ou may have heard about musicians putting in their 10,000 hours. But America has taken it to another level. They have played over 5,000 shows over their 50-year career.
Founding members Gerry Beckley and Dewey Bunnell play with telepathic precision. They opened with "Tin Man" and initially chose songs from their first three albums. So, you didn't have to wait long for "Ventura Highway" and the multitude of iconic breezy ballads that comprise their discography.
Beckley and Bunnell proved themselves more than capable on guitar, but ace sideman Steve Fekete was an absolute monster on electric and stole the show with blistering runs and reinterpretations of songs like the bluegrass tinged "Don't Cross The River" where he somehow injected '90s angst int the vein of Avril Lavigne with whom he used to play.
They gave a shout out to their former producer George Martin who worked on seven consecutive America albums and a few for an outfit you may know - The Beatles. Beckley said, "This is our favorite cover song" and launched into "Nowhere Man "complete with a psychedelic background video.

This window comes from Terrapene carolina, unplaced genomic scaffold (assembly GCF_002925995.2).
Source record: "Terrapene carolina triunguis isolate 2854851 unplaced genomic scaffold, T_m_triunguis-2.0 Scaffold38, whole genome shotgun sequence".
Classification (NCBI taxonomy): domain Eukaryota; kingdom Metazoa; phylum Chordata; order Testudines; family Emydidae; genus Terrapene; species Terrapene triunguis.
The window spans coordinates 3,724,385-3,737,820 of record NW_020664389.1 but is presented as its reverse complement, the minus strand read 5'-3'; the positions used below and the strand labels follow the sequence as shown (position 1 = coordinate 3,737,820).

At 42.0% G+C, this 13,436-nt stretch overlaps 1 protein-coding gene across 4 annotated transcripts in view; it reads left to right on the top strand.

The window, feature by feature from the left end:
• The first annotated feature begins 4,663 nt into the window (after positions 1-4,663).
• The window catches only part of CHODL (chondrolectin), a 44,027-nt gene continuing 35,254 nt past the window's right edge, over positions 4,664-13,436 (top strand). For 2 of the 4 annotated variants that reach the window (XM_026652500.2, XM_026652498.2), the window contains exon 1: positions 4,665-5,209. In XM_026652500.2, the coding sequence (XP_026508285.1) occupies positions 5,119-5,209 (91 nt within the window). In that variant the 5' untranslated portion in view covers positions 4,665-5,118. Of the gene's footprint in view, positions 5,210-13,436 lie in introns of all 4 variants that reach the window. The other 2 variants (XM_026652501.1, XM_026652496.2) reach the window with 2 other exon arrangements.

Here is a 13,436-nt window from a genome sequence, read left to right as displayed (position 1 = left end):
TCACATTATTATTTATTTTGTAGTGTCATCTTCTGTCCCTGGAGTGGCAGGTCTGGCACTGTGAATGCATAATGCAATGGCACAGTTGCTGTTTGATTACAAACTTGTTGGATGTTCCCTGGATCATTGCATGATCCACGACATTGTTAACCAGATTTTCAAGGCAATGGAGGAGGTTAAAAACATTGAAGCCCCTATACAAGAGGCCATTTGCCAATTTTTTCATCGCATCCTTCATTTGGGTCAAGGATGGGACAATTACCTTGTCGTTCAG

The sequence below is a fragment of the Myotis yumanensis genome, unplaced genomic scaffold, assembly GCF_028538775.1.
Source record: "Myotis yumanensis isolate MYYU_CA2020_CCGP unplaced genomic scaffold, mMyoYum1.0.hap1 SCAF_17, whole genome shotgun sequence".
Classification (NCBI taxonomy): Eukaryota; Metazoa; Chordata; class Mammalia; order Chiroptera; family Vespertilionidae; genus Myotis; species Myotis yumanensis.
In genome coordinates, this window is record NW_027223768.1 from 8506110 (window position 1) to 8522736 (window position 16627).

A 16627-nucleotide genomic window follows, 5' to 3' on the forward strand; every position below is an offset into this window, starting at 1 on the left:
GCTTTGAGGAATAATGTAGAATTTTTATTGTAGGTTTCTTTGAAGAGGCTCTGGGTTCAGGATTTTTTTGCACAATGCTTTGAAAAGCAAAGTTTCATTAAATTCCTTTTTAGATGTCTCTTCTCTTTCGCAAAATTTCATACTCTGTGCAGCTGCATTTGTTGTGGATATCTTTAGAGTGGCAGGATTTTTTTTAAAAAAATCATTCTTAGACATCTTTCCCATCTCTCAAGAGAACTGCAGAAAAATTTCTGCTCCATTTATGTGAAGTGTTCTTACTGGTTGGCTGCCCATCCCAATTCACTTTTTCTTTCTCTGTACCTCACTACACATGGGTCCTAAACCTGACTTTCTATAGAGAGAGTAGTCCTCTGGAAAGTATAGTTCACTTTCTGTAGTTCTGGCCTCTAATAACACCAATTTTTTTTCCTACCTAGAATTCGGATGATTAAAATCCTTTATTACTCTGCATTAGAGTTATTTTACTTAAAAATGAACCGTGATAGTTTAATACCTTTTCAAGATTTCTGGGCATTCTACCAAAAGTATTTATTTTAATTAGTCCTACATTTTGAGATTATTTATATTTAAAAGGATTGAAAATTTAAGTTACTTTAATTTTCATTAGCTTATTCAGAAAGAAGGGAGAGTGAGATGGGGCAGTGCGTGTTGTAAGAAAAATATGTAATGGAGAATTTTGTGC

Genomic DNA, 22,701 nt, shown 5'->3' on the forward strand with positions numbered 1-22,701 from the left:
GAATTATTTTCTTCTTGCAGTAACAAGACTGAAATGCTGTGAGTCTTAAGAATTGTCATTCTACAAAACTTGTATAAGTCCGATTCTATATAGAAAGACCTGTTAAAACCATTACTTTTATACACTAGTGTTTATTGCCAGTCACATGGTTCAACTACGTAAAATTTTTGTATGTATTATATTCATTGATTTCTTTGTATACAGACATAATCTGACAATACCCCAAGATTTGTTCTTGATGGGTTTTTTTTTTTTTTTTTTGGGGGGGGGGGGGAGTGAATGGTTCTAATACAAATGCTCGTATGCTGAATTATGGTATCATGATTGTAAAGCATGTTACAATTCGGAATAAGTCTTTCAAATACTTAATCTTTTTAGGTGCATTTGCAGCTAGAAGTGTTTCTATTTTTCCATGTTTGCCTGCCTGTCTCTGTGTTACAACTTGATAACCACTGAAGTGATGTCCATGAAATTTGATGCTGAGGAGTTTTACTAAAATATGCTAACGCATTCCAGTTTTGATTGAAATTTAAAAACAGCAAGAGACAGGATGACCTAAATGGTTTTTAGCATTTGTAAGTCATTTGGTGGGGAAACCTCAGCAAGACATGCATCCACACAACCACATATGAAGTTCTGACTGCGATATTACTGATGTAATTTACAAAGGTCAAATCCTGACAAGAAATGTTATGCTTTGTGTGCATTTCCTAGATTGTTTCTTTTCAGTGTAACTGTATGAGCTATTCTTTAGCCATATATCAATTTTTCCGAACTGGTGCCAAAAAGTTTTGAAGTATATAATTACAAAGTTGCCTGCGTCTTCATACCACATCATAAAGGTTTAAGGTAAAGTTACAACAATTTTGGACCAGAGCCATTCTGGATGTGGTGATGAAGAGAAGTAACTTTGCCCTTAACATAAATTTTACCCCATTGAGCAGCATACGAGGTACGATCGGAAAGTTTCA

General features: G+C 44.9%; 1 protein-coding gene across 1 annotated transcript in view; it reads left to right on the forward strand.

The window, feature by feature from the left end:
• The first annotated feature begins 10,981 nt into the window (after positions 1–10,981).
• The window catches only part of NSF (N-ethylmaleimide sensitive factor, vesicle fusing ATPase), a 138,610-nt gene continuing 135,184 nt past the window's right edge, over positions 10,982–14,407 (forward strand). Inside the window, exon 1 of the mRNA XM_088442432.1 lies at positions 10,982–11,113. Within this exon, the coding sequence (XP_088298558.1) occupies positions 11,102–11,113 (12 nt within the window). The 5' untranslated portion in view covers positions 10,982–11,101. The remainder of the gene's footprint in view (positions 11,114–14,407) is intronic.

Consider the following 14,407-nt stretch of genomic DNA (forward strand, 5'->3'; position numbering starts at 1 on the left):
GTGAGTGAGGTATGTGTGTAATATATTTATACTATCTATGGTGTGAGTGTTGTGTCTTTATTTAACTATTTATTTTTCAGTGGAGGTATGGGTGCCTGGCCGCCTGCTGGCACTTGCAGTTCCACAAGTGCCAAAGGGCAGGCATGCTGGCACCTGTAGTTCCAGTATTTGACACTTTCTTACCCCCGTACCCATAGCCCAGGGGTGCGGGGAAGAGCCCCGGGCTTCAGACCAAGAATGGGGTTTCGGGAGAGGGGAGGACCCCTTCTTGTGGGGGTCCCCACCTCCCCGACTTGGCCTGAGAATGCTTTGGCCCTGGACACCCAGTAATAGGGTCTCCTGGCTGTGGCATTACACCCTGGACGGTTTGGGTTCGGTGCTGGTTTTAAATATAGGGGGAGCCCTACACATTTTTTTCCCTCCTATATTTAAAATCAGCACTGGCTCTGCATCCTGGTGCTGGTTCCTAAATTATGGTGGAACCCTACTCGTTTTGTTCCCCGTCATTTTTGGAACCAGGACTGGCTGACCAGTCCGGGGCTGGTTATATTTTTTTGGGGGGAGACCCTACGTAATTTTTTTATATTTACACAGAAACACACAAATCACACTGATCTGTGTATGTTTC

They also played "California Dreamin'" with a befitting video of vintage Los Angeles and the Laurel Canyon years. Beckley churned out most of the light banter, recounting the time they opened for Pink Floyd with the crowd "going mild."
Sure, the band's demographic is now older. The big arena days may be past them, but to hear how they handle the ache of "Lonely People" followed by the blistering "Sandman" seamlessly is a masterclass in versatility as is their entire catalog. There is always room for legends anytime.